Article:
Iran's Rouhani appoints reformist as top deputy

Associated Press
Iran's new President Hasan Rouhani, waves after swearing in at the parliament, in Tehran, Iran, Sunday, Aug. 4, 2013. Iran's new president on Sunday called on the West to abandon the "language of sanctions" in dealing with his country over its contentious nuclear program, hoping to ease the economic pressures now grinding its people. Rouhani spoke after being sworn in as president in an open session of parliament Sunday, capping a weekend that saw him endorsed by Ayatollah Ali Khamenei, Iran's supreme leader. (AP Photo/Ebrahim Noroozi)
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TEHRAN, Iran (AP) — Iran's new president has appointed a prominent reformist as his top deputy, state TV reported Monday, his most prominent pick as he tries to fill out a government balanced between the reformists who helped secure his election and the conservatives who still have tremendous influence in the running of the country.

Hasan Rouhani named Eshaq Jahangiri, a former industry and mines minister, as First Vice President, the broadcast said. Jahangiri is a close ally of former reformist president Mohammed Khatami, who is disliked by hard-liners.

Iran has several vice presidents, but Jahangiri would be first in line of succession of anything were to happen to Rouhani.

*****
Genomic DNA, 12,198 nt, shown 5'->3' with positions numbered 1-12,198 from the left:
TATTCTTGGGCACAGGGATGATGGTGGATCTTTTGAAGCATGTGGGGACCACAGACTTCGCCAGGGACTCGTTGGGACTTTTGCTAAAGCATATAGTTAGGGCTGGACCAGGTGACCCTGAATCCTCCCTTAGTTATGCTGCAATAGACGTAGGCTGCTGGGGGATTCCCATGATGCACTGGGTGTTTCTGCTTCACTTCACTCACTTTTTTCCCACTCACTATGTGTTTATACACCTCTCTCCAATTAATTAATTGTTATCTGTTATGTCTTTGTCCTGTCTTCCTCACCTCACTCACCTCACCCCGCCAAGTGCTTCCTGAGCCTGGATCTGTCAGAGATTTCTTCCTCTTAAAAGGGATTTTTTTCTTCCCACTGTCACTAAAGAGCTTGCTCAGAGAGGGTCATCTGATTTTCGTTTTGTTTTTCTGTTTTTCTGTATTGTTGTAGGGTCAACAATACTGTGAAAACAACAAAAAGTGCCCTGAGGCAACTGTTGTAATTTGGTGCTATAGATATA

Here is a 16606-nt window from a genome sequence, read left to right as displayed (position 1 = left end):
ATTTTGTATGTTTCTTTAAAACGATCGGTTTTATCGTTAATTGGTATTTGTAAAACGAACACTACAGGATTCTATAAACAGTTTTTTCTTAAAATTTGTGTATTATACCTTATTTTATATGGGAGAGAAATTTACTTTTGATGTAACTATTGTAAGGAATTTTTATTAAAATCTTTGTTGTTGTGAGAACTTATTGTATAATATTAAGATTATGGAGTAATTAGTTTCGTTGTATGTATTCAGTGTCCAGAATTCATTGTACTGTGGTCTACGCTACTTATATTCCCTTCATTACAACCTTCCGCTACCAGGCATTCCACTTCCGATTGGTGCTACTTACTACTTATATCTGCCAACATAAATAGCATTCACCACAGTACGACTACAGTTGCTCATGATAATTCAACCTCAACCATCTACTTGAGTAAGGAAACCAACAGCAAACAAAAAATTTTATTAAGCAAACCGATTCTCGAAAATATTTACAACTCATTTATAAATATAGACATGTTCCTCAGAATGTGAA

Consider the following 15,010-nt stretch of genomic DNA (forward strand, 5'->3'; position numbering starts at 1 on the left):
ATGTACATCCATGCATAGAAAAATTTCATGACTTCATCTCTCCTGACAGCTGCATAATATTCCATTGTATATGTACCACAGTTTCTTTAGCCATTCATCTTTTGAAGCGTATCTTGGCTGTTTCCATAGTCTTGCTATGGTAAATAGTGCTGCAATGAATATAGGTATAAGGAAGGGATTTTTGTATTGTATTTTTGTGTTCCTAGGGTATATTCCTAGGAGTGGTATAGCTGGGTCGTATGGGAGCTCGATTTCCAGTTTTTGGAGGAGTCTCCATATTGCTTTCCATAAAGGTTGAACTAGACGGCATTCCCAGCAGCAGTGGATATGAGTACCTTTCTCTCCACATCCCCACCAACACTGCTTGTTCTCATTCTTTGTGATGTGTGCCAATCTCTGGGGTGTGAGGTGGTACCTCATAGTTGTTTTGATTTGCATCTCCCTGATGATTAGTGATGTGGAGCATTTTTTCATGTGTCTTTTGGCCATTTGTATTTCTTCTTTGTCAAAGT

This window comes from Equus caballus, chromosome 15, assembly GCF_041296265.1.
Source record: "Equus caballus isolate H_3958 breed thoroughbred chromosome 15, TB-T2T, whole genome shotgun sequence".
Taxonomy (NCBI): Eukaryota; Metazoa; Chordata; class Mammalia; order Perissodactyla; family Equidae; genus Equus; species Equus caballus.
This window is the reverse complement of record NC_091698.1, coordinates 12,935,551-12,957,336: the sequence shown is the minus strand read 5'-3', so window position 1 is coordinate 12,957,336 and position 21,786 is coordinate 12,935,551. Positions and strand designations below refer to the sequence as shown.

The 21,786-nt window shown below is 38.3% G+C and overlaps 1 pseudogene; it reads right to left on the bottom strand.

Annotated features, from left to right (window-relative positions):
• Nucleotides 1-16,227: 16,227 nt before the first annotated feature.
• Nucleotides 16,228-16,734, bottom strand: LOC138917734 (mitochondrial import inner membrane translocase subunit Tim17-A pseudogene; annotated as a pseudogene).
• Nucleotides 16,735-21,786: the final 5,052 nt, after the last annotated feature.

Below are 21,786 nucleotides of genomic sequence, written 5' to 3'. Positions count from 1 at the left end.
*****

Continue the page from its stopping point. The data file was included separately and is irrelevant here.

Rouhani, who was primarily supported by reformists and centrists but who pledged to form a non-factional government, has also proposed several conservatives for his Cabinet.

Rouhani won a landslide victory in June presidential elections. He took the oath of office Sunday and sent his proposed Cabinet list to the parliament for a vote of confidence.

Also Monday, Supreme Leader Ali Khamenei appointed former president Mahmoud Ahmadinejad to an advisory body.

In a decree announced on state TV, Khamenei appointed Ahmadinejad as a member of the Expediency Council, a body that advises the top leader on state matters. The council is headed by former powerful president Akbar Hashemi Rafsanjani, a bitter enemy of Ahmadinejad.

Ahmadinejad lost the support of clerical hard-liners when he was perceived to challenge Khamenei in 2011, causing his political influence to drop dramatically. He remains popular with some Iranians, however. It is not clear what if any political role he will play in the future.

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